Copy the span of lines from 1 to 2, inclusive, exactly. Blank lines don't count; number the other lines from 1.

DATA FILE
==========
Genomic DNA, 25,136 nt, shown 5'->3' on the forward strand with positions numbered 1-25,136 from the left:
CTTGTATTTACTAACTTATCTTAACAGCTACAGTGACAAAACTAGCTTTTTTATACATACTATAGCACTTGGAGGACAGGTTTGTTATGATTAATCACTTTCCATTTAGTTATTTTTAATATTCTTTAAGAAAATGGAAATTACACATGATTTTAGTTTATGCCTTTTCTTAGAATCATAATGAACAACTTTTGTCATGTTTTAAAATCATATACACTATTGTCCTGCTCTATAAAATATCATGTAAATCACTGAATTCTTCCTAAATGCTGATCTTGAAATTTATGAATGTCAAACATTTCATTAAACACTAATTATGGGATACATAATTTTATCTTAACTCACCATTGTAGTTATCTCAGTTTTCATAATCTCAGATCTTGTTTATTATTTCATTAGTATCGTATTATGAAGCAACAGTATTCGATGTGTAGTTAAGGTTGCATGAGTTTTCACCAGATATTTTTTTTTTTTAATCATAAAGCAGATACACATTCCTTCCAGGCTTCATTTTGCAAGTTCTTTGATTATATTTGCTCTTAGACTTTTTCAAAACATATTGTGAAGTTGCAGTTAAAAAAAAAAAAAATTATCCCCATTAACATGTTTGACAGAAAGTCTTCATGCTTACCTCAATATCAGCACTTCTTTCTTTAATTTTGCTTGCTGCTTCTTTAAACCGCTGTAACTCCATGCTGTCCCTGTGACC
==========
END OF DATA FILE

Genomic DNA, 25,136 nt, shown 5'->3' on the forward strand with positions numbered 1-25,136 from the left:
CTTGTATTTACTAACTTATCTTAACAGCTACAGTGACAAAACTAGCTTTTTTATACATACTATAGCACTTGGAGGACAGGTTTGTTATGATTAATCACTTTCCATTTAGTTATTTTTAATATTCTTTAAGAAAATGGAAATTACACATGATTTTAGTTTATGCCTTTTCTTAGAATCATAATGAACAACTTTTGTCATGTTTTAAAATCATATACACTATTGTCCTGCTCTATAAAATATCATGTAAATCACTGAATTCTTCCTAAATGCTGATCTTGAAATTTATGAATGTCAAACATTTCATTAAACACTAATTATGGGATACATAATTTTATCTTAACTCACCATTGTAGTTATCTCAGTTTTCATAATCTCAGATCTTGTTTATTATTTCATTAGTATCGTATTATGAAGCAACAGTATTCGATGTGTAGTTAAGGTTGCATGAGTTTTCACCAGATATTTTTTTTTTTTAATCATAAAGCAGATACACATTCCTTCCAGGCTTCATTTTGCAAGTTCTTTGATTATATTTGCTCTTAGACTTTTTCAAAACATATTGTGAAGTTGCAGTTAAAAAAAAAAAAAATTATCCCCATTAACATGTTTGACAGAAAGTCTTCATGCTTACCTCAATATCAGCACTTCTTTCTTTAATTTTGCTTGCTGCTTCTTTAAACCGCTGTAACTCCATGCTGTCCCTGTGACC